Yeah, yeah: selective editing and all that. And I know, YOU'RE a college student and you'd totally know where the sound came from. Look, this wasn't 60 Minutes, it was just a fun little piece about how quickly things can lose their context.
posted by Ian A.T. at 9:19 AM on April 16, 2009


I still buy mad vinyl, for a couple of reasons:

1) I love crate digging, and it's the most economical way to do so. I regularly get great vinyl for a quarter or less. It's less economical than just slappin' on the eyepatch and piratin', sure, but it's cheaper than used CDs nearly everywhere I go.

2) I love punk rock weirdness, and there are a bunch of vinyl-only labels still around. So I drop $5 for a 7".

3) Along with that, most of those vinyl labels also give me mp3s or a CD-R. Boom, I've got the music in two formats.

4) A lot of shit is still out of print. So, I could track down some dude's rip of his vinyl which he's posted to a blog or I could just buy the damn thing for a quarter and enjoy it.

I only really listen to CDs in the car (like I used to with tapes) and am bummed that my tapedeck at home has been worn out. But there are all sorts of tricks I learned from making mixtapes, and all sorts of crazy mixtapes that I still have, so I'm not interested in the death of that format. It was always kinda bullshit to buy factory tapes (wait, more money for less music? Fuck you.) but I have great cross-faded mixes all over, along with sound collages and other weird shit that I could do with an MP3 editing program, but non-linear editing leaves me fucking with things too long.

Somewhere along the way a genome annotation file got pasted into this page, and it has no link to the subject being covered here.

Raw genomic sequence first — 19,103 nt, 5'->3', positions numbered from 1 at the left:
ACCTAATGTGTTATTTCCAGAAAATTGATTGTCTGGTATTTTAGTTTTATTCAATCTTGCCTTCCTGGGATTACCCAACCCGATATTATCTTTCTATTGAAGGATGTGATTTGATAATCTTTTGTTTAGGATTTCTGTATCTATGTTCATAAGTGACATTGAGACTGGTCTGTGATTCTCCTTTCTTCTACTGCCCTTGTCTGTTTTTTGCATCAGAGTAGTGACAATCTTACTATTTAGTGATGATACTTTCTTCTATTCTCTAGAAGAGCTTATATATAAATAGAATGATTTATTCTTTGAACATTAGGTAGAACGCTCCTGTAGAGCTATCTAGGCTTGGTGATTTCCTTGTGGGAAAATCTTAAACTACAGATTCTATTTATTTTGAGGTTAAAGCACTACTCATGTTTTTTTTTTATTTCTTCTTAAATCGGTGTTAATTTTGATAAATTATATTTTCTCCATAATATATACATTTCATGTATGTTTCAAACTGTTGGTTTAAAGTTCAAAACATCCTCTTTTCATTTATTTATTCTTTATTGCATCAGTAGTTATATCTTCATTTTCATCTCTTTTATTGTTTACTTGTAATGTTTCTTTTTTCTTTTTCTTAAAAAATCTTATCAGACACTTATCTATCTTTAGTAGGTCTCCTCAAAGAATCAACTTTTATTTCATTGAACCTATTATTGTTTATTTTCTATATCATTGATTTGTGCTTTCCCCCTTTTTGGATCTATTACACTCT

posted by klangklangston at 9:21 AM on April 16, 2009 [1 favorite]


Dial it in.
posted by Artw at 9:21 AM on April 16, 2009


and now that recording engineers have actually learned how to record things digitally

And eliminate pesky things like "dynamics"...

And of course, a CD in theory should have a greater dynamic range than vinyl is capable of, but this capability is almost entirely unused at this point.
posted by anazgnos at 9:21 AM on April 16, 2009


My girlfriend and I started collecting records recently. We're both music hounds and download tons of stuff, and buy CDs now and then, often direct from the artist at shows. We could never afford to buy all the music we listen to; but most of the stuff we download is just a passing interest and winds up sitting mostly forgotten on a hard drive. For the top 5%, albums which we've really enjoyed or even that have had a profound effect on us, we seek them out on vinyl. It seems to be an appropriate way of acknowledging the album's importance to us, and also of supporting the artist.
posted by PercussivePaul at 9:24 AM on April 16, 2009


WTF? Bitches Brew on iTunes costs how fucking much?
posted by Artw at 9:26 AM on April 16, 2009


Kids today only know what the expression "like a broken record" means from context. How weird is that?